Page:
USA Oui! Bush Non!
Like their predecessors among "the best and the brightest" who led us into Vietnam, contemporary US leaders believe they have little to learn from the experiences of those who have faced similar quandaries. But on merely pragmatic grounds, the United States has much to gain from an alliance with Europe in the war on terrorism. As Anne Applebaum noted in Slate:
The cell that plotted the World Trade Center attacks was, we now know, based largely in Hamburg, Germany. The Arabs who assassinated the Afghan leader Ahmed Shah Massoud were carrying Belgian passports. Al Qaeda operatives have been discovered in Spain, in France, in Britain. To catch them, we need Europe's police forces, we need Europe's intelligence services, we need Europe's knowledge of its own growing Islamic population.... During what is going to be a war with many different phases, we will also need Europe's help in fighting some of the other, nonmilitary battles. Already Europe has pledged more than the United States toward the rebuilding of Afghanistan.... Everybody's money will be needed to help restore order, not just in Afghanistan but in Somalia and Sudan and eventually, someday, Iraq.
At home, it is perhaps too much to hope that the Bush Administration mandarins might rethink the lessons they believe themselves to have learned about the efficacy of unilateral military power. The neoconservatives are too firmly in control and the forces of multilateralism--as occasionally represented by Secretary Powell--in a constant state of retreat. The Bush neocons have decided they can proceed just fine on the basis of a shifting set of mission-specific coalitions, rather than pay any heed to concerns of traditional friends and allies.
If the Europeans hope to be able to limit America's ability to act unilaterally without concern for the world's good opinion, they will need allies in America itself. The obvious choice would be the American people, since, as survey after survey over a period of decades has demonstrated, Americans' beliefs about international issues--particularly security-related issues--are much closer to those being articulated in Brussels than in Washington.
Alas, owing to the weakness of US democratic institutions, particularly with regard to foreign affairs, these values enjoy virtually no expression in the American political system. The simplest solution to both of these problems--the lack of a committed, multilateralist partner for the Europeans and the lack of an authentic democratic voice for the American people in the conduct of foreign policy--would be for something to take place that hasn't happened in more than thirty years. It would be for the Democratic Party in the United States to develop a post-Vietnam foreign policy based on the genuine needs and desires of the American people. If the Democrats could find the courage to cast aside their tired and self-defeating me-tooism--heightened by fears of a kind of know-nothing McCarthyism employed by Republicans whenever multilateralist issues are even raised--the Europeans would have a partner for their discussions and a means to engage America in constructing a safer and more peaceful world than the Bush Administration has in mind.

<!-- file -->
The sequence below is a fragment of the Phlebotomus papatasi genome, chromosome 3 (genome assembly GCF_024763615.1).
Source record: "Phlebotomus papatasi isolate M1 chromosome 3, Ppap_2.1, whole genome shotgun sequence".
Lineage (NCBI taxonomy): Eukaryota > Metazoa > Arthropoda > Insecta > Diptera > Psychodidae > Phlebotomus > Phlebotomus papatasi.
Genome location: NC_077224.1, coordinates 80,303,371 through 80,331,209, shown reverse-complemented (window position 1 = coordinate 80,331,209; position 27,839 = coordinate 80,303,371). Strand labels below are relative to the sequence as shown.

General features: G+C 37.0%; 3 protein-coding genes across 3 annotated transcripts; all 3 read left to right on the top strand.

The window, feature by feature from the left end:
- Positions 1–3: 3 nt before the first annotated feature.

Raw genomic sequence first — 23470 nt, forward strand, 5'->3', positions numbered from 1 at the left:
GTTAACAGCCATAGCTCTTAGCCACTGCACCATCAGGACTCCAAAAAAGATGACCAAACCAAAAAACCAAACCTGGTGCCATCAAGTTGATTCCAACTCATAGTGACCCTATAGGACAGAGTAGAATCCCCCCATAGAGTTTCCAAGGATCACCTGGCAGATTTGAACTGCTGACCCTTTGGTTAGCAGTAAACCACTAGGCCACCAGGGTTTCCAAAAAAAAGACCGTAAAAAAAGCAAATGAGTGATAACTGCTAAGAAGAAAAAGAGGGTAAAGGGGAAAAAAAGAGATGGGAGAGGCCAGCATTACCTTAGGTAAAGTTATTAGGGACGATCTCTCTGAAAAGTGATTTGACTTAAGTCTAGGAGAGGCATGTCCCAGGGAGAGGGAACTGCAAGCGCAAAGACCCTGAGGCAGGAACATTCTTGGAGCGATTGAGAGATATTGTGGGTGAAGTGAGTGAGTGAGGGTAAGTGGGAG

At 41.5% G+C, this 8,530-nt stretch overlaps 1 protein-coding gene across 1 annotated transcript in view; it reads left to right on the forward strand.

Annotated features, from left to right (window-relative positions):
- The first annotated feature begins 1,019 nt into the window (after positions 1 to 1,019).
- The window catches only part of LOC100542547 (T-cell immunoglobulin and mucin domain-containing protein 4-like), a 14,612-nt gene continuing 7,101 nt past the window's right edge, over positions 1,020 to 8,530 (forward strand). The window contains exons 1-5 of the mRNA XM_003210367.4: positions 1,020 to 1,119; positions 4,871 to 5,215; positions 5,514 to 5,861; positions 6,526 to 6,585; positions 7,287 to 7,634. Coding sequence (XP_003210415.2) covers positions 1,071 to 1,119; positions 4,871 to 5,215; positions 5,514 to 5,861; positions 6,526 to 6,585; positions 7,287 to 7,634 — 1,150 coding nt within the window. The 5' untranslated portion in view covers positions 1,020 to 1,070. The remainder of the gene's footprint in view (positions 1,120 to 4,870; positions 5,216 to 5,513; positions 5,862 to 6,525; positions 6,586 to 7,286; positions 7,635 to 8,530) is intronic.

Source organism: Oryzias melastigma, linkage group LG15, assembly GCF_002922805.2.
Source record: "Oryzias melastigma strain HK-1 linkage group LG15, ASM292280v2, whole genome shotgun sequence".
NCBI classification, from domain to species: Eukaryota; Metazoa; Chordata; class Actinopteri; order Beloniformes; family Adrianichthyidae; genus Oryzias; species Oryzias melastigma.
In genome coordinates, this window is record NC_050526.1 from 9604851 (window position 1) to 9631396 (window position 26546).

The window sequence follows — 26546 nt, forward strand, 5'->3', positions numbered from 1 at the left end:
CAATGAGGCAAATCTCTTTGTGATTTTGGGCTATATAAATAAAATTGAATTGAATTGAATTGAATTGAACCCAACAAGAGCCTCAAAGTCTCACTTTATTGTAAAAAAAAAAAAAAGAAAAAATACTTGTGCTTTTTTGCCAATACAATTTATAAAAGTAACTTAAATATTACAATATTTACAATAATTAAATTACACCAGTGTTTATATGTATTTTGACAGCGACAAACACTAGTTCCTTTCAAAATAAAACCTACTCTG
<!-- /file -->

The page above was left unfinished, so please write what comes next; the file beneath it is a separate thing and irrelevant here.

The chances of this right now admittedly look slim. The Guardian's Hugo Young notes that the Bush Administration does not represent a complete break from its predecessor. "Unilateralist wrecking of the Kyoto treaty and the International Criminal Court began with Clinton." But the Clintonites were merely bowing to political realities of which the Bush people are the living embodiment. Significantly, Serge Halimi suggests, "Basically, most people in Europe would like to go along with the United States. Our governing elites share the same vision of the future as yours. But they need to sell their acquiescence to the public by talking about ethics, human rights, free markets." The Democratic Party could seize both the political and moral high ground by making foreign policy, in Halimi's words, "something we agreed to collectively beforehand, something meant to make the world safe for democracy." George Bush's father, Halimi notes, was successful with his Gulf War talk of a New World Order. George W. Bush "does not believe in this talk. Nor does he fake it--or not convincingly. He loves to brag that he makes all the decisions. This makes it more difficult even to the most pro-American among us--and God knows there are plenty of those."
There is a pro-American world out there, in Europe in particular but elsewhere as well. It is just waiting for an America it can respect as well as admire. For all the intentional insults this Administration has thrown their way, our European well-wishers have not given up on what's best in us, no matter how often they feel forced to voice their frustration with the leaders our fundamentally flawed political system presents them with. The time has come for the true democrats among us, of every political stripe, to begin the arduous political and intellectual task of constructing a foreign policy that protects and defends our values as well as our people. Fortunately, it is not a task we will have to undertake alone. We remain blessed with friends and allies who, like a good spouse, know our fears and weaknesses better perhaps than even we do.
If we build it, they will come. Just ask Bruce Springsteen.